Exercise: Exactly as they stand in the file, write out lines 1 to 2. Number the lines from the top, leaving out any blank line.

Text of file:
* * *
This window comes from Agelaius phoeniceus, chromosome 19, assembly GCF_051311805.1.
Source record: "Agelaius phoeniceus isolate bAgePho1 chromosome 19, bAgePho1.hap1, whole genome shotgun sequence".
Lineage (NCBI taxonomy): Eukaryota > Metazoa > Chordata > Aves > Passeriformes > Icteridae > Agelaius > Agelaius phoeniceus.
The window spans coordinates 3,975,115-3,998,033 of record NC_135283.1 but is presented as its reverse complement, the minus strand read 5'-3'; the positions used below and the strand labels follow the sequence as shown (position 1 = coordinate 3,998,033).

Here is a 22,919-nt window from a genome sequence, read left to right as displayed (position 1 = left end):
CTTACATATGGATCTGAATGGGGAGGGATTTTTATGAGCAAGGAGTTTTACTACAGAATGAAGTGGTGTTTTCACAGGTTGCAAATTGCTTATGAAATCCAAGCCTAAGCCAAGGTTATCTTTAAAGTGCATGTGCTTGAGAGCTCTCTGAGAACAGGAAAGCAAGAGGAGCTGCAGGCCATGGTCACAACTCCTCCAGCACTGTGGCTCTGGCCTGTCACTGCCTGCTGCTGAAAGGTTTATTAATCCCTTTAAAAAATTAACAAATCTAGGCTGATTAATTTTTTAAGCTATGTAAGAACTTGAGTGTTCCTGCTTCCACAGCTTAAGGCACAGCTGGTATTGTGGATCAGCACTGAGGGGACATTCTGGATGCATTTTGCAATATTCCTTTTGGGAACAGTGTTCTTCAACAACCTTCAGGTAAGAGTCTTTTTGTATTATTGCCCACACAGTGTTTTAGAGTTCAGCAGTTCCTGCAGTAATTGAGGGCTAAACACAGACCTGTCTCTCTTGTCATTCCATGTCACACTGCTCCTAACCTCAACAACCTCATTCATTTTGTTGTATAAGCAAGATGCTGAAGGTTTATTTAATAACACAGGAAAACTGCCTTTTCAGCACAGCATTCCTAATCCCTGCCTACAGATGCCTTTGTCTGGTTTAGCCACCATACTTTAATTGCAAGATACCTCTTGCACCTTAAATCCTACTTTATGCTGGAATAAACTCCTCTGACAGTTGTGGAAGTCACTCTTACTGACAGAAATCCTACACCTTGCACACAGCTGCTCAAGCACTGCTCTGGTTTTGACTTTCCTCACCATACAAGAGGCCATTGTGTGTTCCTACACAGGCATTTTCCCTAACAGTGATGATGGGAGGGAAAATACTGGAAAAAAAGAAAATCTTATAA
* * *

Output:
This window comes from Agelaius phoeniceus, chromosome 19, assembly GCF_051311805.1.
Source record: "Agelaius phoeniceus isolate bAgePho1 chromosome 19, bAgePho1.hap1, whole genome shotgun sequence".